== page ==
'nough in Flanders to serve me for th' moment,' 'e says."

"'E said that?"

"'E did. An' white 'e went as 'e said it--you see the white comin'
up under the brown of 'im."

"Pickin daffs?"

"Like some bloomin' gal."

"Didn't 'e say nothin' more?"

"'You dunno what it's like,' 'e says, 'to be back in this old place--to
smell the good old Sussex clay, to watch the plovers flyin', to pick
these flowers. You dunno what it's like, Cherriman,' 'e says, 'seein'
you ain't come back to it from 'ell. Rabbits be safe 'nough from me now,'
'e says, an' drops his daffs all unknowin' like an' goes off at a mooney
stride. An' 'e finest shot in th' county, some do say--an' I believes
'em!"

"Teh, Luther--stop yer jaw! There be young Squire a-comin'. An' bless
me if 'e ain't ..."

"Here, you two old rascals, I've been looking for you--for you, anyhow,
Cherriman. Here's a rabbit apiece for your suppers--shot 'em myself."

"Thank ye kindly, Sir. But I thought as you'd give up shootin'?"

"I thought so too, Cherriman--till I saw your face in the field yesterday.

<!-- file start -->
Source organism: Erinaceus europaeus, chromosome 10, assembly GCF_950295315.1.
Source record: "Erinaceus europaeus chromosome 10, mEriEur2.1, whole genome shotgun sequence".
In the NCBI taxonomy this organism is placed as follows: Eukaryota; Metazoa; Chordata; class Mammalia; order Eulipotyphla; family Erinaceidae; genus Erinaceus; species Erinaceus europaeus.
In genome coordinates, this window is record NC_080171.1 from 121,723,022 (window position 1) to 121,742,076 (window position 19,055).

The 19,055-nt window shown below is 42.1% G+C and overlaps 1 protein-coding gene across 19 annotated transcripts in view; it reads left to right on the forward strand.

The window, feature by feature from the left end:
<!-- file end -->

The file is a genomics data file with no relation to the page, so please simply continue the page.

And then I said to myself, I must regain Cherriman's respect if it means
the hardest bit of shooting I've ever done here or in Flanders."

"That's right, Sir! Don't do to let glory o' England die. Thank ye kindly
for rabbits, Sir--us'll enjoy 'em proper."

"Hope you'll break your last tooth on them, Cherriman--that's what
I hope."

"Glory o' England's more to me, Sir, 'n an 'ole set o' teeth at my time
o' life."

       *       *       *       *       *

    "MARRIED MEN PROPOSALS EXPLAINED."

                                               _"Evening News" poster._

Are not these revelations just a little hard on our friends' wives?

       *       *       *       *       *